Inside Oracle Exalytics: Oracle shows its fear of SAP’s in-memory strategy

Oracle released its new in-memory analytics engine, Exalytics, at Oracle Open World 2011 this week. Media has been in a frenzy for the last 4 days and there are already over 1/4 million Google hits for Exalytics. It’s actually interesting though, as to why Oracle would release such a product.

First, Oracle’s Ellison publicly dismissed in-memory computing just 6 months ago. He claimed SAP were on drugs, building out an in-memory database, as referenced in this PC World article:

“Get me the name of their pharmacist,” Ellison said at the time. “I mean, I know a lot about in-memory databases. In fact, we have the leading in-memory database, TimesTen. This is nonsense. There is no in-memory technology anywhere near ready to take the place of a relational database. It’s a complete fantasy on their part.”

Second, Oracle has its Exadata database appliance – which is designed to serve the needs of both online transactional processing, and analytics. With Exadata, you are supposed to have all the appliance you need. Here’s what Ellison said when he unveiled Exadata:

“It is the first database machine that does online transaction processing. All the other machines: Teradata, Netezza etc. are designed just for data warehousing. Oracle Exadata version 1 was designed just for data warehousing. This is the first time a database machine has been able to do both data warehousing and online transaction processing.”

What does an Exalytics appliance look like?

The reason why Oracle were able to produce the Exalytics appliance so quickly is because it’s mostly off-the shelf hardware and software for them:

  • Sun Fire X4470M2 server with 40 cores,  1TB RAM, 6x 600GB SAS drives
  • TimesTen columnar database store (columnar feature is new)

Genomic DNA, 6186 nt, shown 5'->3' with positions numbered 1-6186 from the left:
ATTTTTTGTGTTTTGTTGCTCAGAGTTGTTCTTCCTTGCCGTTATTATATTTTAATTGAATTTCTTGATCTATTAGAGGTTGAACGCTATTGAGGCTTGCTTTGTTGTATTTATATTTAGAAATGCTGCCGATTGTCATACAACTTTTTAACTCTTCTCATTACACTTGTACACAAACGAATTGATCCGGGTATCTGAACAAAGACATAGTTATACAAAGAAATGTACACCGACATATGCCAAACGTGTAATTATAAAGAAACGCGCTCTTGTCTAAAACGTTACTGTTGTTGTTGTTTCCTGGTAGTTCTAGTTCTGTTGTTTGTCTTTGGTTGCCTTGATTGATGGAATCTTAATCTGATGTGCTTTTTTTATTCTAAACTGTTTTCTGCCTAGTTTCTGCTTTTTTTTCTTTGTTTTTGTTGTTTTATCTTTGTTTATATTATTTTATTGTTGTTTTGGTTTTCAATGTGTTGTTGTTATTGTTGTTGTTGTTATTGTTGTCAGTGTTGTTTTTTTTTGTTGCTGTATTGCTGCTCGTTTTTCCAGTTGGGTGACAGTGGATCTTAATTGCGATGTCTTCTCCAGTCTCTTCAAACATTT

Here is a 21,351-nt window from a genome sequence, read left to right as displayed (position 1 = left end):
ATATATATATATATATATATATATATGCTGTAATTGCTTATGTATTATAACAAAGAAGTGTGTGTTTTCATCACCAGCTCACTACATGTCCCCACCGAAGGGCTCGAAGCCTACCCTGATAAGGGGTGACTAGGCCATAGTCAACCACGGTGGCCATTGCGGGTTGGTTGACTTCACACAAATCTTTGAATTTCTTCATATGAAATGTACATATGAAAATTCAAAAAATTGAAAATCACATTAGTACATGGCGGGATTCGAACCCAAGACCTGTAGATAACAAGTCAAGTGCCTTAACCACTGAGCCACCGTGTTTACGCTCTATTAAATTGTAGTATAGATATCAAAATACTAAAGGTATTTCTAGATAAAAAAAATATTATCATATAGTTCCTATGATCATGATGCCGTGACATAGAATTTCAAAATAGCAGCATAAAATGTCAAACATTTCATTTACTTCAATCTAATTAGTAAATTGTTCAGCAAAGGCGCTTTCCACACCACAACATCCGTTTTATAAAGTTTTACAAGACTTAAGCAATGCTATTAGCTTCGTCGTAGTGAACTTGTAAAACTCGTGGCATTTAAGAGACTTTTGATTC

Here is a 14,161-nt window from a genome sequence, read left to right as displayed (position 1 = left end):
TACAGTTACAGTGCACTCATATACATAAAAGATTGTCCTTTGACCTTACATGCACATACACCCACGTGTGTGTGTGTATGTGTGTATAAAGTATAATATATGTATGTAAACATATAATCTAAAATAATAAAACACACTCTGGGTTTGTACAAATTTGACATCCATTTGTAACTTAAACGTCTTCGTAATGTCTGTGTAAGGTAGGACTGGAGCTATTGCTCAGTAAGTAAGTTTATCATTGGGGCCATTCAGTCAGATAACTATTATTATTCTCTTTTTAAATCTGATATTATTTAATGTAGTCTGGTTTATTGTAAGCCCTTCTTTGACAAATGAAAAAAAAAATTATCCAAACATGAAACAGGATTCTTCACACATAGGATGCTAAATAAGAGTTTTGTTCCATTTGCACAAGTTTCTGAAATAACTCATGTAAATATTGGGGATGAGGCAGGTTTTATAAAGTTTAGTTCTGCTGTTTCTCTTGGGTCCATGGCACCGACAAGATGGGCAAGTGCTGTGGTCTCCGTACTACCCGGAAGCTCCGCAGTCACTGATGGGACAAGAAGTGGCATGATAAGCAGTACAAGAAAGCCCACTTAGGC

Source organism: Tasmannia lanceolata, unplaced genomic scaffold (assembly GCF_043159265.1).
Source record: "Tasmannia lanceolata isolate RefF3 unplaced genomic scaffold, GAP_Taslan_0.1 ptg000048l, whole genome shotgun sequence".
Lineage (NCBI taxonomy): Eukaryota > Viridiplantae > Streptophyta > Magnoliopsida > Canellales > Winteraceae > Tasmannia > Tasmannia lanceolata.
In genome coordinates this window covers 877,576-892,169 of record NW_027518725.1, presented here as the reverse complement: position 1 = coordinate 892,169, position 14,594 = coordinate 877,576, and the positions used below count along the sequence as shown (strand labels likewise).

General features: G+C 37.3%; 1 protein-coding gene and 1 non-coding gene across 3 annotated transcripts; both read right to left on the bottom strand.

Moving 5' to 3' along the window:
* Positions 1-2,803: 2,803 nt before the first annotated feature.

• Essbase OLAP database (optimised for in-memory)
  • Oracle BI Suite

So Exalytics is nothing new?Not really. It is a bunch of existing Oracle tech, optimised for in-memory, although they don’t say how, apart from the columnar TimesTen database, which will have 5-10x compression compared to the row TimesTen store.However it is neatly packaged up into an appliance which is easily purchased, and one which will probably provide good performance benefits compared to even a regular Exadata appliance.

Why is Oracle afraid of SAP?

Oracle have no need to build this appliance. It’s architecturally complex and they would make more money out of selling the premium Exadata appliance. So why did they? For my money, because Larry wanted to show SAP that he could also build an in-memory analytics appliance in a short period of time.

And this shows for the first time – in the wider market context – that Oracle might be afraid that SAP’s strategy of in-memory computing with its HANA appliance, is the right strategy. Unfortunately Oracle have missed the point.

What is the point and why does Exalytics miss it?

Oracle Exalytics and SAP HANA solve the same high-level business problem today – poorly performing reports. I’d bet if you loaded the same data into them, they are probably quite similar and would provide the same value to the customer. The problem for Oracle is: that’s not the point of SAP HANA.

SAP HANA is a simple and elegant solution that – whilst not quite there today – will, in its roadmap of future versions provide the following:

  • Excellent performance for transactional and reporting systems on the fly
  • Integrated planning engine with no separate store like Essbase
  • Elegantly architected with row and column stores and the benefits of both
  • Generic RDBMS capabilities for all business applications and platforms